Under the general protections provisions of the Fair Work Act 2009 (the "FW Act"), employers are prohibited from discriminating against employees, or prospective employees, on various protected grounds, including their social origin. While the majority of claims in this area involve discrimination based on race, gender, age or sexual orientation, social origin has been a comparatively underdeveloped area.

Although social origin is a relatively ambiguous concept, its ties to class and cultural customs give rise to the possibility of strongly held beliefs being included as a protected ground. With recent social discourse surrounding topics such as vaccination, this could potentially open up a new area of risk for employers when it comes to managing their employees.

What constitutes social origin

The concept of discrimination based on a person's social origin has its roots in international law, with the International Labour Organisation including social origin as a ground of discrimination in the Discrimination (Employment and Occupation) Convention 1958. This has been incorporated into the FW Act as well as the Australian Human Rights Commission Act 1986 (Cth) as a protected ground, along with other grounds such as a person's race, sex or religion.

While the convention and legislation do not provide any definition or further clarification on what constitutes a person's social origin, academic papers have sought to clarify this area by referring to notions of class, caste and socio-occupational status. Relevantly, it has been argued that apart from factors such as a person's access to economic capital, social origin also includes their access to social and cultural capital. To that end, "cultural capital" includes "dispositions of the mind and body" and "ways of thinking" that are acquired through socialisation and upbringing.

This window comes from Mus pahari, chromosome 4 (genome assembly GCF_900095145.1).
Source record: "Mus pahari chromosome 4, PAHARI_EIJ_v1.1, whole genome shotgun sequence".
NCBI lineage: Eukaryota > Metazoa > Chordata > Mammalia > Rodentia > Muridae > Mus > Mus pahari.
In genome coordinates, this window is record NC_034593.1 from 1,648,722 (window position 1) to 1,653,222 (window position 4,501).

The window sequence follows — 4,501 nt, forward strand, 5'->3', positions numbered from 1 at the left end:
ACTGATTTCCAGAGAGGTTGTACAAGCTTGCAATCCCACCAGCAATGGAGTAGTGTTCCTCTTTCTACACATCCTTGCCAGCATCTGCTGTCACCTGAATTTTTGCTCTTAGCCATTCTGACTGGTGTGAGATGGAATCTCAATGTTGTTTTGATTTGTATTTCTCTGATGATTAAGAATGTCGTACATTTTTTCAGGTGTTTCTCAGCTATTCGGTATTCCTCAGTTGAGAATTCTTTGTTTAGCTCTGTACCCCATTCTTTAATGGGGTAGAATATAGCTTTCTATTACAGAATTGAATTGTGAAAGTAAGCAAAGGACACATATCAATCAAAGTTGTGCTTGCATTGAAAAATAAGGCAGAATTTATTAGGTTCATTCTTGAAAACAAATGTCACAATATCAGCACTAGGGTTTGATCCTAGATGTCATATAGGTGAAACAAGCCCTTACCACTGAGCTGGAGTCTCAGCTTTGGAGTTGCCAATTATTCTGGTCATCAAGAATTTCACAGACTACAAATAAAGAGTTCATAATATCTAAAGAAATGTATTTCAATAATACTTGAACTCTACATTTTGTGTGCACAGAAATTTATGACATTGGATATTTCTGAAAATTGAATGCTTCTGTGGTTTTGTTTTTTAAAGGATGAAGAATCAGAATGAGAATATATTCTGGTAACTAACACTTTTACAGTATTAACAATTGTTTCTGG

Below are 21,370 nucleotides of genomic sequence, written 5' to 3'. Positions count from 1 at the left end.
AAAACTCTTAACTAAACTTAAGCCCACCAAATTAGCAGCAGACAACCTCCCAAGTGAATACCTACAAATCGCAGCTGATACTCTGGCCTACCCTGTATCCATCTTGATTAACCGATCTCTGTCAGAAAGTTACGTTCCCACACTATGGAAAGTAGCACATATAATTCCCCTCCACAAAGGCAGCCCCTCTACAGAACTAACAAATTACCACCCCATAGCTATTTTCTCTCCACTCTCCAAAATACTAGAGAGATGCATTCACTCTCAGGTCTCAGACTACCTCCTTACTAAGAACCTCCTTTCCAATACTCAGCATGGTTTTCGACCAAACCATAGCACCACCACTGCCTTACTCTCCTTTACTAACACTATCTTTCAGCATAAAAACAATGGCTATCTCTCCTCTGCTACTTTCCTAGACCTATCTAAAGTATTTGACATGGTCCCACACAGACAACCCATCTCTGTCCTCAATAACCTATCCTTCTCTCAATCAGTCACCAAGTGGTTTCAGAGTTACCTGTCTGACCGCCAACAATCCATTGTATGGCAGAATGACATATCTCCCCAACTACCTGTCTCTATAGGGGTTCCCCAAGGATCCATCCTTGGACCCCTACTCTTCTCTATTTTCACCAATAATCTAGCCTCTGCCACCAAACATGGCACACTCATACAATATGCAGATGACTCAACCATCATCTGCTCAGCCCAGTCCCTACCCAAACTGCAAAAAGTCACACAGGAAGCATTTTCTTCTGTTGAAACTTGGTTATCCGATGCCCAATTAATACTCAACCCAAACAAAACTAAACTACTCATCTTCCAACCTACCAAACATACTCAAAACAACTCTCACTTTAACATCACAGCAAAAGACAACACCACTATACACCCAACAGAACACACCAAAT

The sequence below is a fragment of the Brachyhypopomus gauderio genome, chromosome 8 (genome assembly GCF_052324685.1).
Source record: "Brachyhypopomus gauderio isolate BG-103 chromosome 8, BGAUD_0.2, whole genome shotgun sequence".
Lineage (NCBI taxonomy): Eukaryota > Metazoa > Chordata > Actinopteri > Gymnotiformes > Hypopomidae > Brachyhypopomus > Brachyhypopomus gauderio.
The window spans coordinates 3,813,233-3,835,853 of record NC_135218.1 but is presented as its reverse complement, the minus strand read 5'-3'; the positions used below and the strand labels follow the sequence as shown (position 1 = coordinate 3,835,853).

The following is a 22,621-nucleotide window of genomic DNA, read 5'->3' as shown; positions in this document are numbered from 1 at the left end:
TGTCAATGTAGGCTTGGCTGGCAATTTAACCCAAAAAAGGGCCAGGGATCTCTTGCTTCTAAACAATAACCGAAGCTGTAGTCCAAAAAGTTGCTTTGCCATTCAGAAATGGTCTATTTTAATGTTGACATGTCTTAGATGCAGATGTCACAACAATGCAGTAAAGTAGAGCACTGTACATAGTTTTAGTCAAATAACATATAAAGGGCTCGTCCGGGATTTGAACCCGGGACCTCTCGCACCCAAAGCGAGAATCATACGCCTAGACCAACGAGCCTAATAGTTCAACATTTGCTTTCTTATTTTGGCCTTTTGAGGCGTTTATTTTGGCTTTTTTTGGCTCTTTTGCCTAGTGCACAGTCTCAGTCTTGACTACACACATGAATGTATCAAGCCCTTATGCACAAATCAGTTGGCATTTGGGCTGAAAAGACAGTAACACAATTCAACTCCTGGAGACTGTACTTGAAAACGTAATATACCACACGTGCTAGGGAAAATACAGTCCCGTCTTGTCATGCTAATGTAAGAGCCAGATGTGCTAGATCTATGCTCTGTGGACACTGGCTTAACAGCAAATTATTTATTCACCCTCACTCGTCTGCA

This same line of reasoning was adopted by the Fair Work Commission ("FWC") in a recent decision which considered whether an employee had been discriminated against on the basis of their social origin due to their anti-vax beliefs. Despite not finding in favour of the applicant, the FWC concluded that it was plausible for a person's status as an anti-vaxxer to constitute a "disposition of the mind and a form of cultural capital", which fell within the concept of their social origin.

Broadening areas of discrimination law

Although the FWC found that the applicant was not directly discriminated against, the acceptance of anti-vax beliefs as an example of a person's social origin opens up the potential of further beliefs being included as a protected ground. For example, using the same line of reasoning it would be plausible for other types of strongly held beliefs such as ethical veganism be included as a person's social origin.

In the United Kingdom, the Equality Act 2010 ("Equality Act") includes protections against discrimination based on a person's religion or belief, which includes a person's philosophical belief. In 2020, the United Kingdom's Employment Tribunal published a preliminary judgment which found that an applicant's ethical veganism amounted to a philosophical belief for the purposes of the Equality Act (read our article here). Although the judgment relied upon this specific ground of the legislation, the judgment referred to the strength of the applicant's belief, with references made to his choice of clothing, use of personal products, hobbies and jobs.

While this specific example has not yet been tested in the Australian context, the broad nature of concepts such as social origin in Australian discrimination law opens up the possibility of other socio-cultural beliefs and practices being included as potential grounds for a discrimination claim against employers.

Key takeaways

  • Discrimination law in Australia includes protections for a person based on their social origin, which is a broad concept that encompasses different ideas relating to class, culture and social status.
  • Depending on the circumstances, strongly held beliefs such being an anti-vaxxer could potentially be included as part of a person's social origin.
  • The broad nature of this ground opens up the potential for more novel socio-cultural beliefs and practices being developed as protected grounds under discrimination laws.